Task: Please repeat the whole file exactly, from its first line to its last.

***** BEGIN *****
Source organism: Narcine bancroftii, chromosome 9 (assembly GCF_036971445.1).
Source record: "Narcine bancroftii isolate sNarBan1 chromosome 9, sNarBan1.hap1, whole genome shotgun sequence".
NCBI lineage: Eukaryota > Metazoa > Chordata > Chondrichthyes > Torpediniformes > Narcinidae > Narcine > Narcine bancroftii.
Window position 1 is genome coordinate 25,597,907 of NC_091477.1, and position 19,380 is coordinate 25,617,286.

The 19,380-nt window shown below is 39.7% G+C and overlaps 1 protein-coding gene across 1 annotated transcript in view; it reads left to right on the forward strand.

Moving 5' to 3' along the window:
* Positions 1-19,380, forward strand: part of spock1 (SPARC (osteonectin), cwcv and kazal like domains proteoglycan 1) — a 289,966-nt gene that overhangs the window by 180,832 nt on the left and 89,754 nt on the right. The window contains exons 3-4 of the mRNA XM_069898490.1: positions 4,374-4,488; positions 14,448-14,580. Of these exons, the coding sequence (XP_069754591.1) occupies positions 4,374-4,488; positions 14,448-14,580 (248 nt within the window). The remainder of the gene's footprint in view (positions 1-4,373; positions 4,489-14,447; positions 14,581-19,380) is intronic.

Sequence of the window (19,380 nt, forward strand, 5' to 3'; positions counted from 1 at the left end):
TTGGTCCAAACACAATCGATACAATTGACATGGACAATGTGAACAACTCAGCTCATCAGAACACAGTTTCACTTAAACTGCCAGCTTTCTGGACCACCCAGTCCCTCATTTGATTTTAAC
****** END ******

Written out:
Source organism: Narcine bancroftii, chromosome 9 (assembly GCF_036971445.1).
Source record: "Narcine bancroftii isolate sNarBan1 chromosome 9, sNarBan1.hap1, whole genome shotgun sequence".
NCBI lineage: Eukaryota > Metazoa > Chordata > Chondrichthyes > Torpediniformes > Narcinidae > Narcine > Narcine bancroftii.
Window position 1 is genome coordinate 25,597,907 of NC_091477.1, and position 19,380 is coordinate 25,617,286.

The 19,380-nt window shown below is 39.7% G+C and overlaps 1 protein-coding gene across 1 annotated transcript in view; it reads left to right on the forward strand.

Moving 5' to 3' along the window:
* Positions 1-19,380, forward strand: part of spock1 (SPARC (osteonectin), cwcv and kazal like domains proteoglycan 1) — a 289,966-nt gene that overhangs the window by 180,832 nt on the left and 89,754 nt on the right. The window contains exons 3-4 of the mRNA XM_069898490.1: positions 4,374-4,488; positions 14,448-14,580. Of these exons, the coding sequence (XP_069754591.1) occupies positions 4,374-4,488; positions 14,448-14,580 (248 nt within the window). The remainder of the gene's footprint in view (positions 1-4,373; positions 4,489-14,447; positions 14,581-19,380) is intronic.

Sequence of the window (19,380 nt, forward strand, 5' to 3'; positions counted from 1 at the left end):
TTGGTCCAAACACAATCGATACAATTGACATGGACAATGTGAACAACTCAGCTCATCAGAACACAGTTTCACTTAAACTGCCAGCTTTCTGGACCACCCAGTCCCTCATTTGATTTTAAC